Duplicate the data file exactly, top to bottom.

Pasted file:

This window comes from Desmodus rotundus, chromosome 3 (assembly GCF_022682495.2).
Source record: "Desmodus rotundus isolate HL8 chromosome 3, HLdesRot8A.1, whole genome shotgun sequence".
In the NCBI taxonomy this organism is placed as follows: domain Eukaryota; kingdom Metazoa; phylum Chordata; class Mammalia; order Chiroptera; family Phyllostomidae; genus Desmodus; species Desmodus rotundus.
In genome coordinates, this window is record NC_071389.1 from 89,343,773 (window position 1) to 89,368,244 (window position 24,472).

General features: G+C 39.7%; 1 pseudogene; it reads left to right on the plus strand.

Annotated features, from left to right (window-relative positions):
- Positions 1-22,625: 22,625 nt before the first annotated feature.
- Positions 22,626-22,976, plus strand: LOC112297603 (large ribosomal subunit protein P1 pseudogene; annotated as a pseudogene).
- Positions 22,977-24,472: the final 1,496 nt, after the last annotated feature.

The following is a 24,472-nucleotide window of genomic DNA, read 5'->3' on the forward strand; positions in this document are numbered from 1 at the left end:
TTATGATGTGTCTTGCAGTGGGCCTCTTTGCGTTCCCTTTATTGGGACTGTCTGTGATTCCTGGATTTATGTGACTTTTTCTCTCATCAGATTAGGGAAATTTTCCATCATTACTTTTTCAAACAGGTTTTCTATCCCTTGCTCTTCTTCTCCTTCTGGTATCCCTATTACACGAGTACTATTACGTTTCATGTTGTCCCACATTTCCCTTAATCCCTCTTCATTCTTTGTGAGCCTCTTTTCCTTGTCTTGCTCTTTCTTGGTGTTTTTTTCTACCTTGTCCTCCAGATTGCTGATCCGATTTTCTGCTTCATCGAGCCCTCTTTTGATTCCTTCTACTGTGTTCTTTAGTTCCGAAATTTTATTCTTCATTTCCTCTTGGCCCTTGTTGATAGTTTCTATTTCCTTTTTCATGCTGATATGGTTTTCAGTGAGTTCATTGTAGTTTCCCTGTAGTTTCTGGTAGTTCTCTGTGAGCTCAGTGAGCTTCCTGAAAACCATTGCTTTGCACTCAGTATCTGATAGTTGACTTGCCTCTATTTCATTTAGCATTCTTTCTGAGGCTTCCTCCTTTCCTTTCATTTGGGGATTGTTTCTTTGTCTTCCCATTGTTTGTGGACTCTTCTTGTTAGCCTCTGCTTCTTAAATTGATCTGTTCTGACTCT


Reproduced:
This window comes from Desmodus rotundus, chromosome 3 (assembly GCF_022682495.2).
Source record: "Desmodus rotundus isolate HL8 chromosome 3, HLdesRot8A.1, whole genome shotgun sequence".
In the NCBI taxonomy this organism is placed as follows: domain Eukaryota; kingdom Metazoa; phylum Chordata; class Mammalia; order Chiroptera; family Phyllostomidae; genus Desmodus; species Desmodus rotundus.
In genome coordinates, this window is record NC_071389.1 from 89,343,773 (window position 1) to 89,368,244 (window position 24,472).

General features: G+C 39.7%; 1 pseudogene; it reads left to right on the plus strand.

Annotated features, from left to right (window-relative positions):
- Positions 1-22,625: 22,625 nt before the first annotated feature.
- Positions 22,626-22,976, plus strand: LOC112297603 (large ribosomal subunit protein P1 pseudogene; annotated as a pseudogene).
- Positions 22,977-24,472: the final 1,496 nt, after the last annotated feature.

The following is a 24,472-nucleotide window of genomic DNA, read 5'->3' on the forward strand; positions in this document are numbered from 1 at the left end:
TTATGATGTGTCTTGCAGTGGGCCTCTTTGCGTTCCCTTTATTGGGACTGTCTGTGATTCCTGGATTTATGTGACTTTTTCTCTCATCAGATTAGGGAAATTTTCCATCATTACTTTTTCAAACAGGTTTTCTATCCCTTGCTCTTCTTCTCCTTCTGGTATCCCTATTACACGAGTACTATTACGTTTCATGTTGTCCCACATTTCCCTTAATCCCTCTTCATTCTTTGTGAGCCTCTTTTCCTTGTCTTGCTCTTTCTTGGTGTTTTTTTCTACCTTGTCCTCCAGATTGCTGATCCGATTTTCTGCTTCATCGAGCCCTCTTTTGATTCCTTCTACTGTGTTCTTTAGTTCCGAAATTTTATTCTTCATTTCCTCTTGGCCCTTGTTGATAGTTTCTATTTCCTTTTTCATGCTGATATGGTTTTCAGTGAGTTCATTGTAGTTTCCCTGTAGTTTCTGGTAGTTCTCTGTGAGCTCAGTGAGCTTCCTGAAAACCATTGCTTTGCACTCAGTATCTGATAGTTGACTTGCCTCTATTTCATTTAGCATTCTTTCTGAGGCTTCCTCCTTTCCTTTCATTTGGGGATTGTTTCTTTGTCTTCCCATTGTTTGTGGACTCTTCTTGTTAGCCTCTGCTTCTTAAATTGATCTGTTCTGACTCT